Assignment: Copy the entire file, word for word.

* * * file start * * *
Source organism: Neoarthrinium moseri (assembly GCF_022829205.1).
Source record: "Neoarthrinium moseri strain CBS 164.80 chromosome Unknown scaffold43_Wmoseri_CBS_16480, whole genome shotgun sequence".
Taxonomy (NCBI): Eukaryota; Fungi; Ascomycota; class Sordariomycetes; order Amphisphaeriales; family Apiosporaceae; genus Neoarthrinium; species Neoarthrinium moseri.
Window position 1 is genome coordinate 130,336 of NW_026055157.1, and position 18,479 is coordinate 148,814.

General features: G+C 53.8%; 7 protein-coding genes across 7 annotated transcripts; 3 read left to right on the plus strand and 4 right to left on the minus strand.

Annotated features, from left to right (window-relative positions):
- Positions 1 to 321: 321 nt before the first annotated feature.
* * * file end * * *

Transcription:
Source organism: Neoarthrinium moseri (assembly GCF_022829205.1).
Source record: "Neoarthrinium moseri strain CBS 164.80 chromosome Unknown scaffold43_Wmoseri_CBS_16480, whole genome shotgun sequence".
Taxonomy (NCBI): Eukaryota; Fungi; Ascomycota; class Sordariomycetes; order Amphisphaeriales; family Apiosporaceae; genus Neoarthrinium; species Neoarthrinium moseri.
Window position 1 is genome coordinate 130,336 of NW_026055157.1, and position 18,479 is coordinate 148,814.

General features: G+C 53.8%; 7 protein-coding genes across 7 annotated transcripts; 3 read left to right on the plus strand and 4 right to left on the minus strand.

Annotated features, from left to right (window-relative positions):
- Positions 1 to 321: 321 nt before the first annotated feature.